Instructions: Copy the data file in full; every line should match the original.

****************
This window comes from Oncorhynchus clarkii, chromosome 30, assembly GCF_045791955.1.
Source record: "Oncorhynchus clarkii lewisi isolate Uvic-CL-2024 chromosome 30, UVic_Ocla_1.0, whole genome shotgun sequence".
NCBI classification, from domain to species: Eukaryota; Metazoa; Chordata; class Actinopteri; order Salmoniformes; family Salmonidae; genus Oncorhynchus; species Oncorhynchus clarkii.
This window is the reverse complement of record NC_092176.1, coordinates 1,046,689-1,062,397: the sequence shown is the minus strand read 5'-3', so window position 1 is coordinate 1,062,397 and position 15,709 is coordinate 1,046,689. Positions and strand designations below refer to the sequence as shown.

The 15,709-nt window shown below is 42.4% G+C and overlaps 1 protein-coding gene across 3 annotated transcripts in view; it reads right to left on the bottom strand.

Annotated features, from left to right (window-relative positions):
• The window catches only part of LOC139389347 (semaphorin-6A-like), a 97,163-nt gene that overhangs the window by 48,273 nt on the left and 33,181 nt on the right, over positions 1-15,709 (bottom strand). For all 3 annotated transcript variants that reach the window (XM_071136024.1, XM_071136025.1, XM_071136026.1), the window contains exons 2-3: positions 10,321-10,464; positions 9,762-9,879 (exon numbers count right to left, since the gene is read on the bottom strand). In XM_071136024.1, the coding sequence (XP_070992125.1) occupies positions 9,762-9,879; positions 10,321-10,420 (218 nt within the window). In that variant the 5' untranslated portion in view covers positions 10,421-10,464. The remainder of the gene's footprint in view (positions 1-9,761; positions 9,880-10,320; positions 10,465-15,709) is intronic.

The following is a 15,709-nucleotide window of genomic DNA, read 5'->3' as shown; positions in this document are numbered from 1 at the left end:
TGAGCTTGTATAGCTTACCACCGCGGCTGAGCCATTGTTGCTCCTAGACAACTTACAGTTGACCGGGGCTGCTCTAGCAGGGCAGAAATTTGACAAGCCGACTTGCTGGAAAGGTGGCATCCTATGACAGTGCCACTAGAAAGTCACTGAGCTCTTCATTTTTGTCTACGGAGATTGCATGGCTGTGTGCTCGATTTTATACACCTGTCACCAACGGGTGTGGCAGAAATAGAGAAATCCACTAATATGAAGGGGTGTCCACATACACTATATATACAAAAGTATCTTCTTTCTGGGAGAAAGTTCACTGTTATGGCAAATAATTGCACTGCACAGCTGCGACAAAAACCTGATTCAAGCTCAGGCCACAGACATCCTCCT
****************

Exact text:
This window comes from Oncorhynchus clarkii, chromosome 30, assembly GCF_045791955.1.
Source record: "Oncorhynchus clarkii lewisi isolate Uvic-CL-2024 chromosome 30, UVic_Ocla_1.0, whole genome shotgun sequence".
NCBI classification, from domain to species: Eukaryota; Metazoa; Chordata; class Actinopteri; order Salmoniformes; family Salmonidae; genus Oncorhynchus; species Oncorhynchus clarkii.
This window is the reverse complement of record NC_092176.1, coordinates 1,046,689-1,062,397: the sequence shown is the minus strand read 5'-3', so window position 1 is coordinate 1,062,397 and position 15,709 is coordinate 1,046,689. Positions and strand designations below refer to the sequence as shown.

The 15,709-nt window shown below is 42.4% G+C and overlaps 1 protein-coding gene across 3 annotated transcripts in view; it reads right to left on the bottom strand.

Annotated features, from left to right (window-relative positions):
• The window catches only part of LOC139389347 (semaphorin-6A-like), a 97,163-nt gene that overhangs the window by 48,273 nt on the left and 33,181 nt on the right, over positions 1-15,709 (bottom strand). For all 3 annotated transcript variants that reach the window (XM_071136024.1, XM_071136025.1, XM_071136026.1), the window contains exons 2-3: positions 10,321-10,464; positions 9,762-9,879 (exon numbers count right to left, since the gene is read on the bottom strand). In XM_071136024.1, the coding sequence (XP_070992125.1) occupies positions 9,762-9,879; positions 10,321-10,420 (218 nt within the window). In that variant the 5' untranslated portion in view covers positions 10,421-10,464. The remainder of the gene's footprint in view (positions 1-9,761; positions 9,880-10,320; positions 10,465-15,709) is intronic.

The following is a 15,709-nucleotide window of genomic DNA, read 5'->3' as shown; positions in this document are numbered from 1 at the left end:
TGAGCTTGTATAGCTTACCACCGCGGCTGAGCCATTGTTGCTCCTAGACAACTTACAGTTGACCGGGGCTGCTCTAGCAGGGCAGAAATTTGACAAGCCGACTTGCTGGAAAGGTGGCATCCTATGACAGTGCCACTAGAAAGTCACTGAGCTCTTCATTTTTGTCTACGGAGATTGCATGGCTGTGTGCTCGATTTTATACACCTGTCACCAACGGGTGTGGCAGAAATAGAGAAATCCACTAATATGAAGGGGTGTCCACATACACTATATATACAAAAGTATCTTCTTTCTGGGAGAAAGTTCACTGTTATGGCAAATAATTGCACTGCACAGCTGCGACAAAAACCTGATTCAAGCTCAGGCCACAGACATCCTCCT